The Corsa is very keenly priced, often undercutting core rivals. Discounts and finance options are competitive, too, but while resale values are reasonable by class standards, the Corsa will still be worth less used than some rivals, notably the VW Polo.
Business users who go for the 89bhp 1.0 will get one of the cheapest small cars in the class. Economy is reasonable; this engine achieved 43.6mpg in our real-world TrueMPG tests, while the 1.4T returned 41.0mpg and the 1.2 40.6mpg. These engines are pretty evenly matched, therefore, and they’re not far off the figures you’ll get from the Ford Fiesta 1.0 Ecoboost. The 1.2 fitted to Skoda’s Fabia is more efficient again, though.
If you’re a private buyer whose priority is purchase price rather than efficiency, then the 1.4T engine is very good, because it’s punchy and usefully cheaper than the 1.0.
Vauxhall Corsa equipment
All Corsas get a heated windscreen and electric front windows, but base Life and Sting lack air-con. Excite gets air-con, a multifunction steering wheel, colour touchscreen, Bluetooth and a USB input, plus automatic headlights and wipers and alloy wheels. Engine choices are limited on Excite, though, so we’d recommend you go with mid-spec SRi; it opens up more of the engine range and adds sports seats, cruise control, heated door mirrors, and 60/40 split rear seat. Design is intended for business users; it’s cheaper than SRi, but does without alloy wheels and auto lights and wipers.
Vauxhall Corsa reliability
Reliability should be better than the class average in the Corsa; our most recent customer satisfaction survey revealed few major problems with the pre-2014 model, with which this generation shares many core mechanical parts.
One of the more common issues reported with the older car was poor windscreen demisting, but that should be solved by the heated windscreen that’s standard right across the range.
Vauxhall Corsa safety & security
All Corsas get six airbags, height-adjustable front seatbelts, tyre-pressure monitoring to warn when you might have a flat tyre, traction control and hill-start assist (so you don’t need to use the handbrake to stop rolling backwards on a hill). There are also packages of high-tech safety aids, including forward collision alert and lane-assist. You have to pay extra for parking sensors on all but top-spec models, though, and a spare or space-saver tyre costs extra. Remote central locking and engine immobiliser are standard.
The Corsa scored a respectable four stars in its EuroNCAP test, with ratings of 79% and 77% for adult occupancy protection and child occupant protection respectively. These figures are just behind those of the Skoda Fabia, which received the maximum five stars and 81% for both adult and child protection.
Security expert Thatcham has given the Corsa four stars out of a possible five for resisting theft, and three out of five for resistance to being broken into.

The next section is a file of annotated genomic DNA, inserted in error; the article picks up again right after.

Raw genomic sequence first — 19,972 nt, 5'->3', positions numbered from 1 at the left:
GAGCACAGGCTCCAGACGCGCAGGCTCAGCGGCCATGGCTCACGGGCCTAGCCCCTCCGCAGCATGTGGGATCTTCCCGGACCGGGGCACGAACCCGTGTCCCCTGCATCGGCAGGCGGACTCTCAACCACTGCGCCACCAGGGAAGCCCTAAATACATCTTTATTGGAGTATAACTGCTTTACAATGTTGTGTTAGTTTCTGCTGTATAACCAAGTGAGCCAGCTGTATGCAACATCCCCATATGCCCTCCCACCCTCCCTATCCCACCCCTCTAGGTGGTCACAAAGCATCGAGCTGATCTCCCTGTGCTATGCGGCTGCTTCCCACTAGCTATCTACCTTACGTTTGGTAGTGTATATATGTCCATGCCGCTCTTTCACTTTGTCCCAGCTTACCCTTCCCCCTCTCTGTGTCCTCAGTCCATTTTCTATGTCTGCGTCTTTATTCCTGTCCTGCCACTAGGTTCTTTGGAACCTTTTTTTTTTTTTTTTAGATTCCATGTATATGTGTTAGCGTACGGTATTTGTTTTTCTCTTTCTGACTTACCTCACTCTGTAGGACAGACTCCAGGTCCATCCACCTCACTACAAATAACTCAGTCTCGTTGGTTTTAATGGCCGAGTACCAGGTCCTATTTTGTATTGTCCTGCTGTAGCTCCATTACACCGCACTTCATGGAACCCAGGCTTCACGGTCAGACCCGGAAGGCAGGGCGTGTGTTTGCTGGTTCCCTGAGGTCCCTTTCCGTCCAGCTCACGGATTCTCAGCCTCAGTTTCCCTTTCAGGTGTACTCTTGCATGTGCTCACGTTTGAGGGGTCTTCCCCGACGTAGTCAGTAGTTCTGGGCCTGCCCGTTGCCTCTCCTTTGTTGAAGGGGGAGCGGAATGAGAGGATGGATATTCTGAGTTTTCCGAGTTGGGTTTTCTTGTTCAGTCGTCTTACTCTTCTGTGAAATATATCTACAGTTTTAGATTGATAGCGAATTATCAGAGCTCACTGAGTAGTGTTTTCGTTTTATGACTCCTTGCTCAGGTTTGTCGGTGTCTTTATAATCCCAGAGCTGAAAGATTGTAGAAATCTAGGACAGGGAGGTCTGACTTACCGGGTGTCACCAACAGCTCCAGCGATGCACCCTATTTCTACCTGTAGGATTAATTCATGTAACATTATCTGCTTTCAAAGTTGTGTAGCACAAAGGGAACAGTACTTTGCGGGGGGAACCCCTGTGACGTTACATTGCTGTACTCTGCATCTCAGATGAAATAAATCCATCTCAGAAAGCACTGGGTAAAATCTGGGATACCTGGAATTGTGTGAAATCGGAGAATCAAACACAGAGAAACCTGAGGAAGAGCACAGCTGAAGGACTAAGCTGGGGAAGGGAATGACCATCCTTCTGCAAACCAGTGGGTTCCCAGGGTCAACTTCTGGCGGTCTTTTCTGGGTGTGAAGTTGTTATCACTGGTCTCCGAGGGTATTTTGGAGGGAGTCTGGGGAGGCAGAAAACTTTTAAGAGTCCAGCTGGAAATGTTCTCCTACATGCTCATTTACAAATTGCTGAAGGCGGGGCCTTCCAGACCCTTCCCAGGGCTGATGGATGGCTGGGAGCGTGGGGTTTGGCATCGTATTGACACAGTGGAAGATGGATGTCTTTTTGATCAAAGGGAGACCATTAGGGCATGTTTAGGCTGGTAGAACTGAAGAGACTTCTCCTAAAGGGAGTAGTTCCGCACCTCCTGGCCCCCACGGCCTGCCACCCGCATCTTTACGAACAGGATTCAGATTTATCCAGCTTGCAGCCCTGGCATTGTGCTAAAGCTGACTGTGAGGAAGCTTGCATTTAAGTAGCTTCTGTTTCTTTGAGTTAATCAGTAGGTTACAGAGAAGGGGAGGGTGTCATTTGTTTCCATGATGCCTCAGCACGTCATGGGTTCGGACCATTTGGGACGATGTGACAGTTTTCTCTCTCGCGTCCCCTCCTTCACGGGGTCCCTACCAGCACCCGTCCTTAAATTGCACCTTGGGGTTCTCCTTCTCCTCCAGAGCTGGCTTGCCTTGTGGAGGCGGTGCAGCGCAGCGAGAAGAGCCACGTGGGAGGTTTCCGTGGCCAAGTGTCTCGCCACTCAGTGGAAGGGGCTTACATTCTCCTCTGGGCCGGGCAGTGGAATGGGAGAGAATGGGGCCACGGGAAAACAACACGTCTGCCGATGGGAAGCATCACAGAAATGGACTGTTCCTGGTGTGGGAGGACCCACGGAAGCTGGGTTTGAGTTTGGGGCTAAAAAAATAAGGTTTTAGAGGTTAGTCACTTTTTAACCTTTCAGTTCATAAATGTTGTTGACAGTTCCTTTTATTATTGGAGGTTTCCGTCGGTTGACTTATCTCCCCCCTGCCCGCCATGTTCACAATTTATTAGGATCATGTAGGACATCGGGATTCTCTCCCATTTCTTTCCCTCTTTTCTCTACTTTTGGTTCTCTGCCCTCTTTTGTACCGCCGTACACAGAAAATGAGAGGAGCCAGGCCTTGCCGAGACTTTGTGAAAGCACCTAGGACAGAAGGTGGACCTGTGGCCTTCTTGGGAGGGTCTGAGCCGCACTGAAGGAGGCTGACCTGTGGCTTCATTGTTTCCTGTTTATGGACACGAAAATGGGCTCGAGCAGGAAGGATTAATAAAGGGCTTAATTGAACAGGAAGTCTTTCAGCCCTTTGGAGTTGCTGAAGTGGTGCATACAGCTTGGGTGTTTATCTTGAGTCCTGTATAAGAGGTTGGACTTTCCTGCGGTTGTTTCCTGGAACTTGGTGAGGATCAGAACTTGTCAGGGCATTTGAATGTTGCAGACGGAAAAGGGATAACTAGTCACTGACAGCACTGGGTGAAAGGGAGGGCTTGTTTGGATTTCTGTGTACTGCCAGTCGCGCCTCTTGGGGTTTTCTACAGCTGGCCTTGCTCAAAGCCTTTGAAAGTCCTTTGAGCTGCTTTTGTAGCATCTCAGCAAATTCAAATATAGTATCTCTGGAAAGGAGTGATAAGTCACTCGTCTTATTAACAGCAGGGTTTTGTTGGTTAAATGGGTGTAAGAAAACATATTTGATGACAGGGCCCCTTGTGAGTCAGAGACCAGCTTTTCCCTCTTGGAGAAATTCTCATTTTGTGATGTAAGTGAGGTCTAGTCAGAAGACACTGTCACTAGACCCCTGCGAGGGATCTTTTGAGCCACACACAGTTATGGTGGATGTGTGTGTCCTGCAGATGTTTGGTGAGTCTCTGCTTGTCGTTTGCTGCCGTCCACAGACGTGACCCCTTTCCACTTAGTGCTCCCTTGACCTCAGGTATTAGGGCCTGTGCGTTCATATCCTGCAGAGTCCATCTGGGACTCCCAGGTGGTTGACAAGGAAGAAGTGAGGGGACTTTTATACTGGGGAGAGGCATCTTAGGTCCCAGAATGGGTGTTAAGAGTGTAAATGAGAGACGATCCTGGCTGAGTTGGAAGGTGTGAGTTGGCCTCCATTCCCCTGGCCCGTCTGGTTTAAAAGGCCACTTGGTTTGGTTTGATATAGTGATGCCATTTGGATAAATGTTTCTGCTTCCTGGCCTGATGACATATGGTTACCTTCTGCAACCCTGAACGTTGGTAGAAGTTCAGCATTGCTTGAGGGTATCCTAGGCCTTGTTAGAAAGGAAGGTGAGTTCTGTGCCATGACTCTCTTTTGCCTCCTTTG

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The most basic Corsa is cheap, but it has a heated windscreen, remote central locking and electric front windows. Air-con isn’t included, though, and the interior doesn’t look as classy as those in models that get the colour touchscreen. There’s only a radio, too – not even a CD player – so we think there are better options.
Sting is intended for those who want a sporting Corsa without the costs, so it gets a white stripe down its bodywork and white 16-inch alloys, as well driver’s seat-height adjustment, a USB input and steering wheel-mounted audio controls. You’re still going to have to live without air-con and the colour touchscreen, though.
This trim level is the same as Sting, but with a leather steering wheel and gearlever, a chrome-tipped exhaust, and black stripes and alloy wheels. It also gets sports suspension.
This is the Corsa to go for if you’re a business user; its P11D value is very low but the key equipment is all there, including all the infotainment kit you could want, cruise control and air-con, a leather steering wheel with audio controls, and a height-adjustable driver’s seat. It has no alloys nor a split-folding rear seat though (the back seat folds as one piece).
Our pick SRi
The best trim to go for as a private buyer, SRi brings everything you could want, including automatic lights and wipers, cruise control, a colour touchscreen with Bluetooth, USB input and DAB radio, steering wheel-mounted audio controls, a height-adjustable driver’s seat and a 60/40 split-folding rear seat, plus electrically adjustable, heated door mirrors and 16-inch alloys.
This brings all of the kit that you get on SRi, but adds 17-inch alloys, more aggressive styling, and stiffer suspension that’s 10mm lower than that on the standard SRi (sports suspension is added to any Corsa that’s specified with 17-inch alloys). We think it isn’t worth the extra over the standard SRi, though.
Excite includes air-con and the Intellilink colour touchscreen system with DAB radio and Bluetooth. It also gets auto lights and wipers, foglights, and heated front seats. Confusingly, this can also be bought as a low-cost trim, with all the above features except air-con, on manual 1.2 and 1.4 models. More tellingly, Excite is isn’t available with the 1.4T or 1.0T 90PS engines that we’d recommend.
This trim brings front and rear parking sensors, body-coloured door mirrors and chrome highlights to the exterior styling, plus heating on the steering wheel and front seats, and classier-feeling upholstery.
The performance-focused Corsa gets the touchscreen infotainment system, plus Recaro sports seats that a particularly comfortable over long distances. The dashboard gets smart high-gloss trim, although the air-con controls are the same as those in other Corsas, and they feel a bit cheap for an expensive hot hatchback.